Freeland Touts Strength of Canadian Economy Following Latest Interest Rate Hike

Freeland Touts Strength of Canadian Economy Following Latest Interest Rate Hike
Deputy Prime Minister and Finance Minister Chrystia Freeland makes her way to a cabinet meeting n Ottawa on March 28, 2023. (The Canadian Press/Adrian Wyld)
Matthew Horwood

Amid another rate hike by the Bank of Canada, Finance Minister Chrystia Freeland attempted to alleviate Canadians' financial concerns by highlighting the country's economic recovery since COVID-19 began.

"I absolutely understand the concerns Canadians have with mortgages today, and I understand the concerns Canadians have with inflation," Freeland told reporters in Ottawa on June 7.

"What I really think is important also for us to bear in mind is we are coming to the end of this difficult path out of the COVID economy. We are seeing inflation coming down."

On Wednesday, the Bank of Canada (BoC) raised its benchmark interest rate to 4.75 percent, claiming that policymakers were concerned its previous 4.5 percent rate was not sufficient to bring inflation back down to its 2 percent target. Canada's interest rate is now at its highest level in 22 years.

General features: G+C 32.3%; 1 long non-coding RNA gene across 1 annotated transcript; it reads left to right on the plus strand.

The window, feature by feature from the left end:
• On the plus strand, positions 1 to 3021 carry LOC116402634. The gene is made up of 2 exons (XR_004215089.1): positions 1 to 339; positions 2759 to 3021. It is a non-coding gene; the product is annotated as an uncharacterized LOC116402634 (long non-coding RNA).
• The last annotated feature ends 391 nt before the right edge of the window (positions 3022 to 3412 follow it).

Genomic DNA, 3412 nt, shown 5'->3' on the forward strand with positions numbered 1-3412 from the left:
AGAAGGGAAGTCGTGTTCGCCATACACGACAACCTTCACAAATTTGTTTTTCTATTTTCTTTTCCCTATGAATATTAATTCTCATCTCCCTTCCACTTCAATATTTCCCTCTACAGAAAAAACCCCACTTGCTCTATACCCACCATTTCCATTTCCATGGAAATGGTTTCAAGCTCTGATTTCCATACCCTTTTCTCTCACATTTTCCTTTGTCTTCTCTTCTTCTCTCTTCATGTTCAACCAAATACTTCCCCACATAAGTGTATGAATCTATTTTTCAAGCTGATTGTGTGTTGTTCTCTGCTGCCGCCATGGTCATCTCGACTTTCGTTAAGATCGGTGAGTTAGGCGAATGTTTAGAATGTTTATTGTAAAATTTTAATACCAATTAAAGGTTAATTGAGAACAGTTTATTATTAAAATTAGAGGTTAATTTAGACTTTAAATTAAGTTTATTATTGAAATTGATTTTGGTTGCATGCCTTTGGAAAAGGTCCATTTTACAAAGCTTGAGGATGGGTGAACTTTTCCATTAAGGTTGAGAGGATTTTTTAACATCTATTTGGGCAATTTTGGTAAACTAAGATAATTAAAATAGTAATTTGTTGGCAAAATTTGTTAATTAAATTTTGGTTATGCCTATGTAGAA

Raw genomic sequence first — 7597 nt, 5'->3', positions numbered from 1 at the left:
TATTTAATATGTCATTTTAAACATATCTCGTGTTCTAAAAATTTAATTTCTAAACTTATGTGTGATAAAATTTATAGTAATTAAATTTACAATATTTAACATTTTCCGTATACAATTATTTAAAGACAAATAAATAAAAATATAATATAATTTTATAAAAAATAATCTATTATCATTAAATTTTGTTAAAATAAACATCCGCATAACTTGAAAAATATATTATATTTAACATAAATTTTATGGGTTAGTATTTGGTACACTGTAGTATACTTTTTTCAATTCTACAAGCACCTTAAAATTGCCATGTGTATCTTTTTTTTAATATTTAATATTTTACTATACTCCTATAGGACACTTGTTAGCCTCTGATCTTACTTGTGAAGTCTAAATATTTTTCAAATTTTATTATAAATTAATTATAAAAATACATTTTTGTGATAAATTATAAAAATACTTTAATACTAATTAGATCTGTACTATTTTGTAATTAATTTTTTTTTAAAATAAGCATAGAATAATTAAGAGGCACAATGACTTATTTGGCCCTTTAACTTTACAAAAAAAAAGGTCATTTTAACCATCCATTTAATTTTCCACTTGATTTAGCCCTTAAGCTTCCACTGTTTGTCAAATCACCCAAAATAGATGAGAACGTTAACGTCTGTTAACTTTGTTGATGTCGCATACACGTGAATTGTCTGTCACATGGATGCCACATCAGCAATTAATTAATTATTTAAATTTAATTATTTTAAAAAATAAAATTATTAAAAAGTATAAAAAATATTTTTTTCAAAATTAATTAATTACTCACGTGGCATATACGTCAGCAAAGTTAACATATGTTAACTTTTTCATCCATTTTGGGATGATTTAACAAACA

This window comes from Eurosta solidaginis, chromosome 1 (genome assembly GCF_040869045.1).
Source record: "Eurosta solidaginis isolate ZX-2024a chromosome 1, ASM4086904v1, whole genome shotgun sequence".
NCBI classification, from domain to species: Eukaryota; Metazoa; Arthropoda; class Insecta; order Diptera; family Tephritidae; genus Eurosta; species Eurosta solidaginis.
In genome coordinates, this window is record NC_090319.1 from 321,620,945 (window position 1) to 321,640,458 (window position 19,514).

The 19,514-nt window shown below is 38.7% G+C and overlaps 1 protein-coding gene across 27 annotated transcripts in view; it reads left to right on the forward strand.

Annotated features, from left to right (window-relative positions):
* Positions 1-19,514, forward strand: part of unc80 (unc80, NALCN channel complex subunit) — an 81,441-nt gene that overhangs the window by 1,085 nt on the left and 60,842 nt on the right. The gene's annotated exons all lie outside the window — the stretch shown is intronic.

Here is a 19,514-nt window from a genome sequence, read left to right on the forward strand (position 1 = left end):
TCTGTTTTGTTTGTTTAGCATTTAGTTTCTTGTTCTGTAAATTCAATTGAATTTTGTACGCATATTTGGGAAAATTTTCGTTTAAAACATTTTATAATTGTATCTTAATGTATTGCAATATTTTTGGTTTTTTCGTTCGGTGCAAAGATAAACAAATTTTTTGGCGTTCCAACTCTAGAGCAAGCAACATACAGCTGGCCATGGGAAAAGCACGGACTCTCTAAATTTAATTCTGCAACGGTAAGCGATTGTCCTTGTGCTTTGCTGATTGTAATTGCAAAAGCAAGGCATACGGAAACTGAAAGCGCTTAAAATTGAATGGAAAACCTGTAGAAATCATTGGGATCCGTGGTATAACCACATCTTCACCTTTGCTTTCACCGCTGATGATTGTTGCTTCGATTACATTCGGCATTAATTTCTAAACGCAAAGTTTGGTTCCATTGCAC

Freeland attempted to underscore why Canadians should be "confident" in the strength of the economy. She said Canada has the strongest economic growth in the G7, has the lowest deficit to GDP and debt to GDP ratios in the G7, has a triple-A credit rating, and recovered 129 percent of the jobs lost in the first month of the COVID-19 pandemic.

The finance minister acknowledged it had been difficult to get through the recession and inflationary problems caused by COVID-19 and Russia's invasion of Ukraine, but said there was "no country in the world" better positioned to navigate the challenges.

"We are very close to the end of this difficult time and to return to low stable inflation and strong steady growth," she said.

Freeland said the BoC foresees that Canada's inflation rate, which hit a peak of 8.1 percent in June 2022, will fall back down to 3 percent by the summer of 2023. “The destination is stable, low inflation and steady, strong growth. And that is the direction that we are heading," she said.

'A Disaster'

Conservative Leader Pierre Poilievre criticized the Liberals for their role in Wednesday's rate hike, which he called a "disaster for the many Canadians barely hanging on.”

The Conservatives have vowed to filibuster the government’s omnibus budget bill from passing in the House of Commons until it introduces a plan to balance the budget, bring down interest rates,  and promise no new carbon tax hikes.

“I will keep speaking and keep speaking and keep blocking this inflationary train-wreck until the prime minister rises with a plan to balance the budget and bring down inflation and interest rates,” Poilievre said.